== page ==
Forgotten Heritage of Carndonagh

Carndonagh Corner

  1. THE WATERLOO PRIEST 1779 in Cockhill, Buncrana. He was one of the most colourful clergymen who served in Inishowen. As a nephew of Bishop Charles O’Donnell, he was marked out for the priesthood. Before he was ordained, he accepted a commission in the British Army and served in the Peninsular Wars. Locals called him the “Waterloo Priest” because he was on the continent at the time of the Battle of Waterloo in 1815. He journeyed through the parish of Clonmany on his horse. A campaigner against tithes (a tax), he found himself in Lifford jail for a short period. With a passion for education, he built five schools in the parish. Two letters written by him have recently come to light in a Carndonagh archive. Writing to the Board of Guardians of Carndonagh workhouse from Straid on 12 May 1847, in a letter marked “Confidential”, he launched a scathing attack on the Relieving Officers. He accused them of misrepresentation in relation to the degree of hunger in Clonmany. This resulted in some of the deserving poor being refused assistance, even though they experienced, in his words, “utter destitution”. In a second letter, he reported on a meeting of the Famine Relief Committee in Ballyliffin in which he highlighted the level of distress in the area. He was a member of the Relief Committee and donated £25 for relief of the poor – a huge sum in those days. Very few of his writings have survived so the signed letters provide a rare insight into the Great Famine in Clonmany parish.
  1. THE LANIGAN WAR OF INDEPENDENCE DIARIES: The Lanigans, drapers, grocers and spirit merchants,  ran a prosperous business in the Diamond in Carndonagh. They donated their property to the church and thus an entrance was created at Donagh Café which provided access from the Diamond to the church. The site is marked by a plaque in memory of their philanthropy. James Lanigan kept notes on his activities in the War of Independence and his name is mentioned in Liam Diver’s THE DONEGAL AWAKENING (p 221). His personal accounts, in a private archive, have never been published and contain exclusive information on the history of the War of Independence in Inishowen.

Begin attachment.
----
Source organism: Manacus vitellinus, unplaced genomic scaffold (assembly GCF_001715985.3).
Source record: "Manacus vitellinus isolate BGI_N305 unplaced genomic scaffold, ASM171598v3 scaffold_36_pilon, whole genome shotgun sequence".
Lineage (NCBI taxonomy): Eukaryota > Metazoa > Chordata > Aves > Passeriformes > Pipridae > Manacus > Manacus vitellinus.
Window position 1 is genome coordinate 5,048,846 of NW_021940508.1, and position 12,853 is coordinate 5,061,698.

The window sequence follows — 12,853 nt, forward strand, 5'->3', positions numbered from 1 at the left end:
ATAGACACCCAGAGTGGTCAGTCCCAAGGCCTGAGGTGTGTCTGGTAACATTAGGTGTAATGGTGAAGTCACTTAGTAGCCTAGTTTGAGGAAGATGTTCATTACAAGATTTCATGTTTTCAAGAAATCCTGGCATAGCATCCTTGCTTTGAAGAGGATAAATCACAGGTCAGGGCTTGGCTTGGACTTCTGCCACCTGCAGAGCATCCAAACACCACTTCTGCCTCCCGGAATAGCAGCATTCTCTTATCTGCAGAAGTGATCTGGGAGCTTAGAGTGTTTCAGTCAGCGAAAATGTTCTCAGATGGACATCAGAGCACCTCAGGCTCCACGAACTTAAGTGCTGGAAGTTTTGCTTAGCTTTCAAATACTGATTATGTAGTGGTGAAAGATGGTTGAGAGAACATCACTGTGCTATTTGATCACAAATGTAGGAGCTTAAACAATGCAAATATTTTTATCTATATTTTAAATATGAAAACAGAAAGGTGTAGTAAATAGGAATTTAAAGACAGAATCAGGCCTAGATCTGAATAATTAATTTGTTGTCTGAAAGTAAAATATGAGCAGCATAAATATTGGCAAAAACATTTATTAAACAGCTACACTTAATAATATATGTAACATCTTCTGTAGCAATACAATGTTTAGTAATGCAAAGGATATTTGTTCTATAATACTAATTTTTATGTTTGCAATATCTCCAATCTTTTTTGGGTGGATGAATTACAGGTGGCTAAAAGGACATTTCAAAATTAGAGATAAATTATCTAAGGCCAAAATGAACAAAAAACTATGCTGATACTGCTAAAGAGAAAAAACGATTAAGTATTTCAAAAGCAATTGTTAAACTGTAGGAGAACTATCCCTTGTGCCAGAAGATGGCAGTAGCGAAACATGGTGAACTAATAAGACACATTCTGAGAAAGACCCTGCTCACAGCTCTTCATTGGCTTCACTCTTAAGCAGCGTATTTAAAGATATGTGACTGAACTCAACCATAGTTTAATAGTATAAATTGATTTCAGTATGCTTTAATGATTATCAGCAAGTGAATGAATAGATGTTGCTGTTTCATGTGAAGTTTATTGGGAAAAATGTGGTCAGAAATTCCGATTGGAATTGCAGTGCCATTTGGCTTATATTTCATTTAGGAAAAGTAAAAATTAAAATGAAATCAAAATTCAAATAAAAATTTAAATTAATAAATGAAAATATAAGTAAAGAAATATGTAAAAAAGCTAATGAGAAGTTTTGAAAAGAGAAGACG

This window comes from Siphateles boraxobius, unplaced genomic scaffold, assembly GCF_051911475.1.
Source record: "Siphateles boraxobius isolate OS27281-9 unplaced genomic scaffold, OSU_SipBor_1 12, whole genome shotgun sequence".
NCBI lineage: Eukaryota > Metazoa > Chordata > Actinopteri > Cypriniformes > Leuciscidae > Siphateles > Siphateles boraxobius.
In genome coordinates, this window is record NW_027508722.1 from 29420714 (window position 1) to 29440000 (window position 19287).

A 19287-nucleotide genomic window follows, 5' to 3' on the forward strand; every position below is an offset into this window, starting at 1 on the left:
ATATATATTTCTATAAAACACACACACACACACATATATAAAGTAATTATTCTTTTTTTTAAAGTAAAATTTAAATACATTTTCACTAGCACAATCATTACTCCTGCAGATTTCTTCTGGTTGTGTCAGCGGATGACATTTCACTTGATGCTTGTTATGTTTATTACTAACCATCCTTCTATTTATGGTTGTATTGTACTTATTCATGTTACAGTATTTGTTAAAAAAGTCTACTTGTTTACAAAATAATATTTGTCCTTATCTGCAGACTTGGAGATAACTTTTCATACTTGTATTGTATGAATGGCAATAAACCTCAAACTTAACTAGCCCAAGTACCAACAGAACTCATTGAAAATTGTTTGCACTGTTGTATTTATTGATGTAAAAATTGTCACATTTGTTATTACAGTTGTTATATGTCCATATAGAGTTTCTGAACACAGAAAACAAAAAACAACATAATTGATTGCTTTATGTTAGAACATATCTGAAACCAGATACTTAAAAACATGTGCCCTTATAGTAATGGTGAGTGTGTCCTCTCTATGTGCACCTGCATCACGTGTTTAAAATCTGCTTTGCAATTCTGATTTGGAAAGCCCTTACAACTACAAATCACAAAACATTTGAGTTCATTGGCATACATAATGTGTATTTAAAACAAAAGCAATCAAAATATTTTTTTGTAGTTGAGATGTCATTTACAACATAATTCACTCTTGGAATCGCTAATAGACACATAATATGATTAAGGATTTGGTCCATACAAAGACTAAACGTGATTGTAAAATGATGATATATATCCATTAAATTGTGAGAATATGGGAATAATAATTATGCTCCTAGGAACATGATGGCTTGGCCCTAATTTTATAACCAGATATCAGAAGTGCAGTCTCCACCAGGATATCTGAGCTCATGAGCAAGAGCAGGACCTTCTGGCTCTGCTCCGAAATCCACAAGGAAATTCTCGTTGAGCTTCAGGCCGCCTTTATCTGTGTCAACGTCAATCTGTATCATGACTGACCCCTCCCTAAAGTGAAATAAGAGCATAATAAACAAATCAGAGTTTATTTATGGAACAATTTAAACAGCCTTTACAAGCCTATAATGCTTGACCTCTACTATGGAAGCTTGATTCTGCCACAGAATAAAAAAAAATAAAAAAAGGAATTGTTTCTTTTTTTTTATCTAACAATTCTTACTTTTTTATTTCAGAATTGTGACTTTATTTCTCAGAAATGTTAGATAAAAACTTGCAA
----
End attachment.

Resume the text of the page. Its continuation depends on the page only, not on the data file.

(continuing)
2. THE MERCY CIBORIUM: (Ciborium – a vessel for holding Communion). According to folklore from well-informed sources, dating from 1895, this Ciborium came from the friary at Donegal Town which was blown up during the Nine Years War which ended in 1603. The monks fled, taking valuable silver plate along with them, including the Ciborium, as they went into hiding. The Ciborium was on display in the Convent of Mercy, Carndonagh, until it closed down. Today, nothing is known of its whereabouts but it is probably in use in a church. Where?
  3. THE DONAGH BELL: The monastery in Carndonagh was one of the most celebrated in Donegal, having been founded by St. Patrick. At an Inquisition in Lifford in 1609, there is a reference to the Keeper of the Donagh Bell. The Donagh Bell, as used in services, was donated to the Royal Irish Academy, Dawson St., Dublin in 1853 by John C. Deane, a Relieving Officer at the workhouse. He found it in a pawnbroker’s shop in Carn, probably traded for food during the Great Famine. Later, the Museum of Science and Art, now the National Museum, placed it on exhibition. The last Keeper was Philip McColgan, who died in the 1870s. Record keeping was not as good as it is today and the Donagh Bell can no longer be traced. Where is it now? The Bell of Cloncha monastery is still retained in the parish at Culdaff. Seán Beatt


(A full account of St. Patrick’s journey through Donegal and arrival in Carndonagh will be published in Donegal Annual 2020, due in July 2020, and written by a Professor of History in Oxford University. Details later on

Seán Beattie, Donegal Historical Society, Culdaff. Please share; for reference, cite



Article on Seán Ó’hEochaidh’s Field Diaries by Lillis Ó Laoire


Dr. Lillis Ó’ Laoire, NUIG